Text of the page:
Last month Lighthizer told lawmakers the US is looking to back “someone who understands the nature of the problem of free economies dealing with China”, which may not be too difficult a manifesto for Fox to get on board with, given the UK’s shift away from warm relations over Hong Kong, and an impending u-turn on Huawei.

Incidentally, Oliver Dowden MP, Secretary of State for Digital, Culture, Media and Sport, announced the u-turn on Huawei today, Tuesday, July 14.

On Sunday, July 12, Ireland’s new Taoiseach (prime minister, pron. ‘Tee-sock’) Micheál (pron. Mee-hull) Martin was hopeful of a transition deal between his country and Britain:

Home Secretary Priti Patel is working with the French to stop the boat people coming to the south east coast of England every day:

The UK government has launched a new transition period scheme for businesses — Check, Change, Go:

We have a lot to look forward to next year for business, and, in the case of the European Space Agency, research and exploration:

An exciting new era awaits just around the corner.

A week is a long time in politics, as the saying goes.

Much happened during the past five days, beginning with the Queen’s Speech and culminating with Boris’s new Brexit deal.

Promises made — and kept

But, first, delivering a new Brexit deal was what Prime Minister Boris Johnson pledged on Tuesday, September 10, 2019. Please watch the first six minutes:

This week, he delivered on that pledge.

Queen’s Speech

From the end of September to last weekend, the anti-Boris brigade wondered whether the Queen’s Speech would go ahead on Monday, October 14:

Much to Remainers’ dismay, it did indeed take place:

With regard to the Queen not wearing the Imperial Crown, this is why:

You can read the full text of proposed legislation for the next (now current) session of Parliament — including supporting facts — here. Preserving the Union and getting Brexit done are the top two priorities. Proposed legislation for this session involves the NHS, the environment, policing and the railways, among other issues. The BBC has a good summary.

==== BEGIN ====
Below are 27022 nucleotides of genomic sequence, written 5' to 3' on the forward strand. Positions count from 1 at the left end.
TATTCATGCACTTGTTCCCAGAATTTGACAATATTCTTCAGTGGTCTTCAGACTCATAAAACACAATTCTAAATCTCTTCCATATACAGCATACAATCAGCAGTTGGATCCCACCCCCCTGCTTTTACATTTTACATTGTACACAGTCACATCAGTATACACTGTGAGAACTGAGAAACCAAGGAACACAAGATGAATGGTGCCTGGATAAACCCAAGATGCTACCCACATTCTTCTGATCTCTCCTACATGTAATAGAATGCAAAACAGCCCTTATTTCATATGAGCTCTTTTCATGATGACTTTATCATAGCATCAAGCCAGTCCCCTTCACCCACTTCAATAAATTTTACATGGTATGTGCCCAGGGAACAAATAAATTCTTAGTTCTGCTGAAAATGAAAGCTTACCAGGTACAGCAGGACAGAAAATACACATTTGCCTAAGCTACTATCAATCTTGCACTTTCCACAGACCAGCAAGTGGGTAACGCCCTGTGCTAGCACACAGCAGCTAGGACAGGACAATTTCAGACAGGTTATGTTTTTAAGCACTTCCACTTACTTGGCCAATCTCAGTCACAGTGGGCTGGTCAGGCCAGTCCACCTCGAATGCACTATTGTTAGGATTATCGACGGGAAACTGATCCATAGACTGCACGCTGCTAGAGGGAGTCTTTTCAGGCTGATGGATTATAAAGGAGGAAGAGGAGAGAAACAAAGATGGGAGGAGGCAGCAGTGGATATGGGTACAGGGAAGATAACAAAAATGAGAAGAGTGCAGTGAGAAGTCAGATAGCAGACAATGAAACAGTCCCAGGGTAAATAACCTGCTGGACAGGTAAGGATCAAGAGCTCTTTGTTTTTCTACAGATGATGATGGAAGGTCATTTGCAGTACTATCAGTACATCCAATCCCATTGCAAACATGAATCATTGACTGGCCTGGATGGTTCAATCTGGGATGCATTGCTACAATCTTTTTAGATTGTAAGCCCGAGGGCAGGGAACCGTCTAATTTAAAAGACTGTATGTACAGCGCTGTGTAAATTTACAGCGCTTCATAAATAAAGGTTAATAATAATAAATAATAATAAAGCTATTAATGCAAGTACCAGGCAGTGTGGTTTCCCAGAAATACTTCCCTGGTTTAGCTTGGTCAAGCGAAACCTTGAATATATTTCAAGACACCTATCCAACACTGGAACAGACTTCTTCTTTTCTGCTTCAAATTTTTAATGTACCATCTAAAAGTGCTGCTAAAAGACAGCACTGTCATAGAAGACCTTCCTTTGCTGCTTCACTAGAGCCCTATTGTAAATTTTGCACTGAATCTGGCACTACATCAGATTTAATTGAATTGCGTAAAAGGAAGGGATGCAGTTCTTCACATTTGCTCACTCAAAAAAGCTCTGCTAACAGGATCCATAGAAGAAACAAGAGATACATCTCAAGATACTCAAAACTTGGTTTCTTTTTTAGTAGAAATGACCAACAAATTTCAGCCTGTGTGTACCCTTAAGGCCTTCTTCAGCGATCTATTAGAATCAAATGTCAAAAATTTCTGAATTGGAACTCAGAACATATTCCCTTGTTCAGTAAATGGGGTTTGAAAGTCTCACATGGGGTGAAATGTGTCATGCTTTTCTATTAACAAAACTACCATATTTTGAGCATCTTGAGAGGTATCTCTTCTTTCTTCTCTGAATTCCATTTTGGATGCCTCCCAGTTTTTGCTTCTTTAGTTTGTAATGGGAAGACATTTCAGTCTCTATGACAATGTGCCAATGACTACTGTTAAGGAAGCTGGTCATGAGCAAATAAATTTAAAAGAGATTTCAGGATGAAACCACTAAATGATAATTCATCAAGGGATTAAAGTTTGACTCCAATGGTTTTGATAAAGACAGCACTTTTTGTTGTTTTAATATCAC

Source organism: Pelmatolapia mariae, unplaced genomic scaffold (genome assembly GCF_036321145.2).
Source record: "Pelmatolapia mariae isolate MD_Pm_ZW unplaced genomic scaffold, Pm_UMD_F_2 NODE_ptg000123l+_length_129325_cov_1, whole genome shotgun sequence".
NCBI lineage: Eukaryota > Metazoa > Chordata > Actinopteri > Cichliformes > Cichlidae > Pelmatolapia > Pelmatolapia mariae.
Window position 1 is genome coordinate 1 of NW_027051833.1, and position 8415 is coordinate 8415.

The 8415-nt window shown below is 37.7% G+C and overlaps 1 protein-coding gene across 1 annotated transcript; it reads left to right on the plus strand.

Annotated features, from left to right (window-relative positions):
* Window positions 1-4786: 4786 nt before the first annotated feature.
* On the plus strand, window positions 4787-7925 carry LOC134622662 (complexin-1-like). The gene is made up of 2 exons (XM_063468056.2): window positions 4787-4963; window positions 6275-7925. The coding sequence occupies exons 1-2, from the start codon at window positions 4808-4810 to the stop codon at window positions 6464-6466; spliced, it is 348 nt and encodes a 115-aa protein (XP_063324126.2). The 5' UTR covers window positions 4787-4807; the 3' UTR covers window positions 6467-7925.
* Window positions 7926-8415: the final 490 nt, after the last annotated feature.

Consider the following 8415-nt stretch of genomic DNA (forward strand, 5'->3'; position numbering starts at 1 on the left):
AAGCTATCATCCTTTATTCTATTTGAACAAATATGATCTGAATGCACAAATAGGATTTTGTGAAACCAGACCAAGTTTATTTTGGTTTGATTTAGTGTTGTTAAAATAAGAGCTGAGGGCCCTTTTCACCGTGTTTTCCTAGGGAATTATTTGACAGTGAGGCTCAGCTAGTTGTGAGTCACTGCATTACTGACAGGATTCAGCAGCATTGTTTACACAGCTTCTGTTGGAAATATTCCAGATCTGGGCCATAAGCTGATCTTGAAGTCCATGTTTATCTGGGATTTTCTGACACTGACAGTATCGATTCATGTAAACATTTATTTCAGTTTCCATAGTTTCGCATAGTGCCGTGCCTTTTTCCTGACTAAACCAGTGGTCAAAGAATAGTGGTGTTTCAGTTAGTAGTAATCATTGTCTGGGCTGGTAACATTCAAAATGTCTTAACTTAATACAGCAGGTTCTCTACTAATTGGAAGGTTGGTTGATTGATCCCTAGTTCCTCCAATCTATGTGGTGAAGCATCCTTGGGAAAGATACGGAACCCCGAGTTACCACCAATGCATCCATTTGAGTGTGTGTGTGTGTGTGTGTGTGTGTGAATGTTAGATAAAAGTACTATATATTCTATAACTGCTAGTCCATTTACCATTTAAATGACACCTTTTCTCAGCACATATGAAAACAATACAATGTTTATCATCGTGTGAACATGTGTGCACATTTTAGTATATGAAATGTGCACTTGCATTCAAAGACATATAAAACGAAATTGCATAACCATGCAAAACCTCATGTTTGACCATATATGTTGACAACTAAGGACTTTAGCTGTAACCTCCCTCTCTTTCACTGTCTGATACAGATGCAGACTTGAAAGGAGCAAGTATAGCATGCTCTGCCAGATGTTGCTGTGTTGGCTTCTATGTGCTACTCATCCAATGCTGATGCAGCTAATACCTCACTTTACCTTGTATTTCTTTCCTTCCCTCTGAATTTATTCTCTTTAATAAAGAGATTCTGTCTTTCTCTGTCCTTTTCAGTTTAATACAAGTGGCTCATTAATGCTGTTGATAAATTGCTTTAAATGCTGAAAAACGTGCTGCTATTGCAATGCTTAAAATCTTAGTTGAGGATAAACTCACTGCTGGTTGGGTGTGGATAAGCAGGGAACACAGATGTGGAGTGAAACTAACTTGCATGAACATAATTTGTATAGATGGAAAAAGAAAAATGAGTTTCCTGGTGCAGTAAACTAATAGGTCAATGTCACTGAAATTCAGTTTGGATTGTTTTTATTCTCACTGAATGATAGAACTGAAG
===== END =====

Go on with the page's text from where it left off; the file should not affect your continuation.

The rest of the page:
It should be noted that the government — political party — in power writes the speech for the monarch.

Advance copies are issued, but they have to remain under embargo until afterwards. Therefore, media pundits pretend they do not know what the Queen is going to say as they have to create a news story for the folks at home:

On the day, Black Rod goes to the House of Commons to summon MPs to the House of Lords for the speech:

MPs are summoned by a House of Lords official, known as Black Rod. Before entering the Commons, Black Rod has the doors shut in their face, symbolising the chamber’s independence from the monarchy.

During the speech, the Queen sets out the laws the government wants Parliament to approve. By convention, it is announced by the monarch in the presence of MPs, peers and other dignitaries in the House of Lords.

Afterwards, the House of Commons then needs to vote on whether to accept the contents of the speech. MPs normally spend five days debating whether to approve it. It is thought that they will vote on Monday or Tuesday next week.

I watched this week’s tiresome ‘debates’, which were dominated by opposition MPs’ petty speeches. One railed on about the cost of school uniforms and said that a proposed subsidy should have been included in the speech. For that reason, she does not want to approve it.

Five days of ‘debate’ over a 1,073-word speech that took around ten minutes to deliver. The mind boggles.

Brexit negotiations

Last week, Boris spent time in meetings with Ireland’s Taoiseach — Prime Minister — Leo Varadkar: